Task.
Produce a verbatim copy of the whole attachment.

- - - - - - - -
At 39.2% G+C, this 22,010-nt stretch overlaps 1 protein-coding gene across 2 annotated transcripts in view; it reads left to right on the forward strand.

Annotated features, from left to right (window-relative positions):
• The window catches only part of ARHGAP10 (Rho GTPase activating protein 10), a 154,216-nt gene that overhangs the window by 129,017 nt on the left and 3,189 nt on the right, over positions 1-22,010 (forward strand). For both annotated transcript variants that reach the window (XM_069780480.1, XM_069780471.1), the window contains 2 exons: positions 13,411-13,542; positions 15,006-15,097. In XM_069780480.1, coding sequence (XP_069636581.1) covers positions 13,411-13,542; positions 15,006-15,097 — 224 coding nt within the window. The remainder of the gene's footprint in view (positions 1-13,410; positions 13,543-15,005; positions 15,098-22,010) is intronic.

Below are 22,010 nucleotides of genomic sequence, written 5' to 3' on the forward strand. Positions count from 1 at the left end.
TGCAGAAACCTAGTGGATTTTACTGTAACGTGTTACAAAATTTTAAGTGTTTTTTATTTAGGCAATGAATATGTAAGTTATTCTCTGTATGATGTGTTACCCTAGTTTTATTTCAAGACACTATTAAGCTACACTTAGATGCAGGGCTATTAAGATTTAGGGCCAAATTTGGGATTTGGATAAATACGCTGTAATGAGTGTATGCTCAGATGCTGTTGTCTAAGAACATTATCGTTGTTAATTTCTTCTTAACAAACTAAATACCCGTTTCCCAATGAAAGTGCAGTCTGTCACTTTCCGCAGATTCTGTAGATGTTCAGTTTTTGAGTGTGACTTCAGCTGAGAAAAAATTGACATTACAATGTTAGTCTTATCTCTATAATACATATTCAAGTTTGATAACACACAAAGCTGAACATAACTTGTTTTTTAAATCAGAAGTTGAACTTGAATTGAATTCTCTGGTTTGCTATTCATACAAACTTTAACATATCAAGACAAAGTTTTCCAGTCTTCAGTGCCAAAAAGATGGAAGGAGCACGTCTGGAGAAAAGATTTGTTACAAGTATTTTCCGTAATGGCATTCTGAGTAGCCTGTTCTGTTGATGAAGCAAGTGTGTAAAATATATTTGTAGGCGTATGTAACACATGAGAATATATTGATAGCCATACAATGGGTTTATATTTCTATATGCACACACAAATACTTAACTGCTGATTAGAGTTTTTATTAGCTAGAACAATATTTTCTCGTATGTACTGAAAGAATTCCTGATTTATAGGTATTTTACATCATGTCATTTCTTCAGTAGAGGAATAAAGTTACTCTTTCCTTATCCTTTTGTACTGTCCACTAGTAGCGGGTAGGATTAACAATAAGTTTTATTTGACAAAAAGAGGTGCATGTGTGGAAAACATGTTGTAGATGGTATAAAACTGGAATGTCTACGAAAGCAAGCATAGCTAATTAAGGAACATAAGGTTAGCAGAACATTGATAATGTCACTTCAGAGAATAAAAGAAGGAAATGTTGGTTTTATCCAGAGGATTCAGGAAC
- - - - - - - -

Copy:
At 39.2% G+C, this 22,010-nt stretch overlaps 1 protein-coding gene across 2 annotated transcripts in view; it reads left to right on the forward strand.

Annotated features, from left to right (window-relative positions):
• The window catches only part of ARHGAP10 (Rho GTPase activating protein 10), a 154,216-nt gene that overhangs the window by 129,017 nt on the left and 3,189 nt on the right, over positions 1-22,010 (forward strand). For both annotated transcript variants that reach the window (XM_069780480.1, XM_069780471.1), the window contains 2 exons: positions 13,411-13,542; positions 15,006-15,097. In XM_069780480.1, coding sequence (XP_069636581.1) covers positions 13,411-13,542; positions 15,006-15,097 — 224 coding nt within the window. The remainder of the gene's footprint in view (positions 1-13,410; positions 13,543-15,005; positions 15,098-22,010) is intronic.

Below are 22,010 nucleotides of genomic sequence, written 5' to 3' on the forward strand. Positions count from 1 at the left end.
TGCAGAAACCTAGTGGATTTTACTGTAACGTGTTACAAAATTTTAAGTGTTTTTTATTTAGGCAATGAATATGTAAGTTATTCTCTGTATGATGTGTTACCCTAGTTTTATTTCAAGACACTATTAAGCTACACTTAGATGCAGGGCTATTAAGATTTAGGGCCAAATTTGGGATTTGGATAAATACGCTGTAATGAGTGTATGCTCAGATGCTGTTGTCTAAGAACATTATCGTTGTTAATTTCTTCTTAACAAACTAAATACCCGTTTCCCAATGAAAGTGCAGTCTGTCACTTTCCGCAGATTCTGTAGATGTTCAGTTTTTGAGTGTGACTTCAGCTGAGAAAAAATTGACATTACAATGTTAGTCTTATCTCTATAATACATATTCAAGTTTGATAACACACAAAGCTGAACATAACTTGTTTTTTAAATCAGAAGTTGAACTTGAATTGAATTCTCTGGTTTGCTATTCATACAAACTTTAACATATCAAGACAAAGTTTTCCAGTCTTCAGTGCCAAAAAGATGGAAGGAGCACGTCTGGAGAAAAGATTTGTTACAAGTATTTTCCGTAATGGCATTCTGAGTAGCCTGTTCTGTTGATGAAGCAAGTGTGTAAAATATATTTGTAGGCGTATGTAACACATGAGAATATATTGATAGCCATACAATGGGTTTATATTTCTATATGCACACACAAATACTTAACTGCTGATTAGAGTTTTTATTAGCTAGAACAATATTTTCTCGTATGTACTGAAAGAATTCCTGATTTATAGGTATTTTACATCATGTCATTTCTTCAGTAGAGGAATAAAGTTACTCTTTCCTTATCCTTTTGTACTGTCCACTAGTAGCGGGTAGGATTAACAATAAGTTTTATTTGACAAAAAGAGGTGCATGTGTGGAAAACATGTTGTAGATGGTATAAAACTGGAATGTCTACGAAAGCAAGCATAGCTAATTAAGGAACATAAGGTTAGCAGAACATTGATAATGTCACTTCAGAGAATAAAAGAAGGAAATGTTGGTTTTATCCAGAGGATTCAGGAAC